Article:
FDA Approval a Breath of Fresh Air for Pitt Startup ALung
From its start with the Hattler Catheter in 1997 to its transition to extracorporeal CO2 removal in 2006, it has been a long journey for the ALung Technologies team to bring its Hemolung RAS device to this milestone. Hemolung was first used in the US at UPMC Presbyterian Hospital in 2014 on emergency use approval. Seven years later, it is being used to treat patients with COVID-19 and was granted clearance by the FDA.
“The experience of developing a technology in my laboratory that now is going to be treating several hundred thousand patients a year and impacting their care for respiratory failure is my huge and rewarding bench-side to bedside story,” said William Federspiel, John A. Swanson Professor of Bioengineering. He also holds appointments in Chemical and Petroleum Engineering, the School of Medicine, and the McGowan Institute for Regenerative Medicine at Pitt and is a Fellow of the National Academy of Inventors.
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Since spinning out of the University of Pittsburgh in 1997, when Bill Clinton was just starting his second term and Steve Jobs made his triumphant return to Apple, ALung Technologies has been working towards commercializing the research of William Federspiel, the John A. Swanson Professor in the Department of Bioengineering.
After receiving approval last year to treat Covid patients on an emergency basis, the company has at long last received FDA approval to market its artificial lung device in the U.S.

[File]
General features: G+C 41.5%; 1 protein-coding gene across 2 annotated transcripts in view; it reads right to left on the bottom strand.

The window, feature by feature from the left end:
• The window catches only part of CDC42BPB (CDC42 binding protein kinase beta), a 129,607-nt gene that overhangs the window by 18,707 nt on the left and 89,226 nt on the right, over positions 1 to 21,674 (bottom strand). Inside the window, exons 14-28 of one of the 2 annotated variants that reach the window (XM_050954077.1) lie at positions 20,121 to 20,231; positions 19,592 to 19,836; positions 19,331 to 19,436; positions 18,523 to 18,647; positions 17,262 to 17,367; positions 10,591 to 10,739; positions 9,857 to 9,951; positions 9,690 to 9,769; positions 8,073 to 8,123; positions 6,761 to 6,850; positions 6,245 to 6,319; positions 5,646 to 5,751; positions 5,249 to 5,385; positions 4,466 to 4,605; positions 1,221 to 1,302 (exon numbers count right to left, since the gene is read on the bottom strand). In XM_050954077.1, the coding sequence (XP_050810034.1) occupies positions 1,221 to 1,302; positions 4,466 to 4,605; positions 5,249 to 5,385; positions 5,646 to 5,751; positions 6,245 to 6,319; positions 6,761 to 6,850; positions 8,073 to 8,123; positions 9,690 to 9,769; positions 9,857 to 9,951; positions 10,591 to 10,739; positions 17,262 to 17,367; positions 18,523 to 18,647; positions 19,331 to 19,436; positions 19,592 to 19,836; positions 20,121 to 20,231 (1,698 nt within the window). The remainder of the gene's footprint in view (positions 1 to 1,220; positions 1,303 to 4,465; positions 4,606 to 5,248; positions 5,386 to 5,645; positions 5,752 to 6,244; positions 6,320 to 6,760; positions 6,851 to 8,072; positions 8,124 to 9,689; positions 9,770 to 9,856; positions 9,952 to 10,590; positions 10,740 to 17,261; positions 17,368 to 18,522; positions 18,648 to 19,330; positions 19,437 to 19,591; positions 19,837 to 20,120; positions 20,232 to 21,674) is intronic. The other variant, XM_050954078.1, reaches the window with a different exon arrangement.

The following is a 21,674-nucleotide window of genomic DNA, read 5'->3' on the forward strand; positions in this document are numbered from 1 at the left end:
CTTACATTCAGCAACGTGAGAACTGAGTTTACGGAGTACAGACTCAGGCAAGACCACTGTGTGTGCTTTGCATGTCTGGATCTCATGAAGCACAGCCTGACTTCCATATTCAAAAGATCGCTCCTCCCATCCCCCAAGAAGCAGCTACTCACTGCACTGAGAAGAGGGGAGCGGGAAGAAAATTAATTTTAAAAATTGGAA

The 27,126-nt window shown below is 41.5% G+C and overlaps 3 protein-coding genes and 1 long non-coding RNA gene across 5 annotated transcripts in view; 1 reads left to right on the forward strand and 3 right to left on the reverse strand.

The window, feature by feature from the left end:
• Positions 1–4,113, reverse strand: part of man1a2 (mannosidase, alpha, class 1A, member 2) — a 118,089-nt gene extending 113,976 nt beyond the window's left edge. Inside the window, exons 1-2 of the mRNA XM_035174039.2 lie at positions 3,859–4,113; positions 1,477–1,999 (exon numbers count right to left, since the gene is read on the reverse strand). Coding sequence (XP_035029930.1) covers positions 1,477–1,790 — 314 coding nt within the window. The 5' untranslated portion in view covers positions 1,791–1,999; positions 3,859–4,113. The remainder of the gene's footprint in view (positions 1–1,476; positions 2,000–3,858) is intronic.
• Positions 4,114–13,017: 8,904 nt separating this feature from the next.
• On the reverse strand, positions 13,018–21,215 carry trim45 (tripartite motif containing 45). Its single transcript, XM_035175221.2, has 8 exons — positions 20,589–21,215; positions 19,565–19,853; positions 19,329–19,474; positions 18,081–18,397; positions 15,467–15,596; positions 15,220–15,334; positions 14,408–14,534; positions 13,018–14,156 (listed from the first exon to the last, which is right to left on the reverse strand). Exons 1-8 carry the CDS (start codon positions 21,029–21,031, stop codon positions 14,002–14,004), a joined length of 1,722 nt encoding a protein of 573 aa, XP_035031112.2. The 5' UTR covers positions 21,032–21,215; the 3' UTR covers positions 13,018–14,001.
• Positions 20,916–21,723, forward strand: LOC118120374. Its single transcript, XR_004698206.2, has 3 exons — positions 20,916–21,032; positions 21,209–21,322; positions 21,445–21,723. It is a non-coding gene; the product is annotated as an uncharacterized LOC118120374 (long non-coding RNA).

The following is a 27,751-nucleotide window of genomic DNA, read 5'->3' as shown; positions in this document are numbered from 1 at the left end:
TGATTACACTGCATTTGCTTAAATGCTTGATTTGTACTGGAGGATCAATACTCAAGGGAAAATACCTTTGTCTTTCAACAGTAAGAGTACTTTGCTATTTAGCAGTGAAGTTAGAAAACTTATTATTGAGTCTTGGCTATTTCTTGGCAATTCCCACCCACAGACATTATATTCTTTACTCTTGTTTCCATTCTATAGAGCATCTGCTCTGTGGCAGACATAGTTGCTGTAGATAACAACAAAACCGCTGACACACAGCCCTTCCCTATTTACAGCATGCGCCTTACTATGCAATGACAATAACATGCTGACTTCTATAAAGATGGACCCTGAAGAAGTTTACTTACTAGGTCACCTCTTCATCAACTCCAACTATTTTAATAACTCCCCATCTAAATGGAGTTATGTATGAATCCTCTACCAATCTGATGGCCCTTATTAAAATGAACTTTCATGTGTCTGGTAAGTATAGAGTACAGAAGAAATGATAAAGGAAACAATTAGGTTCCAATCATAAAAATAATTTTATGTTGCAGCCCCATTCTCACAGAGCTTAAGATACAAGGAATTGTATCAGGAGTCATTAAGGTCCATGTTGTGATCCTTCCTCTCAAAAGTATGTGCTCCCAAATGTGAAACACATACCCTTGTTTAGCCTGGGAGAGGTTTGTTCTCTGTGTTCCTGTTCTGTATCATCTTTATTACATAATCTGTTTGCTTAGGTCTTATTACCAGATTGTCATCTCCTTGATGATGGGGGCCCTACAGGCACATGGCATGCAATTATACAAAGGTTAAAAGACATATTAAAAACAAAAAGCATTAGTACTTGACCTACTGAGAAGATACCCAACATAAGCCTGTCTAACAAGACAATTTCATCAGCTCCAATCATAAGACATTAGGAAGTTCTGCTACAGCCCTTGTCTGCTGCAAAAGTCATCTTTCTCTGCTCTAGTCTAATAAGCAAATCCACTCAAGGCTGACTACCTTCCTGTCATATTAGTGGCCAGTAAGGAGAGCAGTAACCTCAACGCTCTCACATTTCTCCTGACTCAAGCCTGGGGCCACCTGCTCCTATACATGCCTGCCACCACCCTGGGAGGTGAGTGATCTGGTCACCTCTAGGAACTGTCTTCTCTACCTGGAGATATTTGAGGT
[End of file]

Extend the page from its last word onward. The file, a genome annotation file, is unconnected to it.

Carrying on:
“This is the milestone we had been waiting for. It really has been a long road for me personally and for the company,” Federspiel said. “The experience of developing a technology in my laboratory that now is going to be treating several hundred thousand patients a year and impacting their care for respiratory failure is a huge and rewarding bench-side to bedside story.”
Federspiel initially collaborated with the late Brack Hattler, a professor of surgery and then-director of the Pitt medical devices center. After launching and spending a few years as a virtual company, they spent five more years developing their first artificial lung technology, the Hattler Catheter, which was designed to be placed inside the body as a form of temporary respiratory support.
Reacting to the market and trends towards minimally invasive technologies, the company made a profound pivot about 15 years ago, shortly before Hattler’s death, to developing an easier-to-use artificial lung technology which became known as the Hemolung Respiratory Assist System. The company launched the product in Europe in 2013, and in 2014, it received emergency use permission from the FDA to use the device for the first time in the United States to treat a man suffering from cystic fibrosis who was awaiting a lung transplant at UPMC Presbyterian hospital.
For the past several years, the company was in the midst of a clinical trial for Hemolung to treat patients with chronic obstructive pulmonary disease (COPD) when the pandemic set it, essentially stopping the trial in its tracks.
However, the company quickly applied for and received FDA emergency use approval to treat critically ill Covid patients. ALung’s CEO Pete DeComo said it was in conversations with the FDA during this time that a new route to market through the “De Novo” review process was suggested. This new pathway could help expedite the path to market, but also required a daunting review of its data on safety and effectiveness from the ongoing trial and its emergency use experience.
ALung submitted data to FDA from over 1,000 Hemolung patient treatments on clinical safety and over 230 patient treatments on clinical performance outcomes, which convinced the agency to give its approval.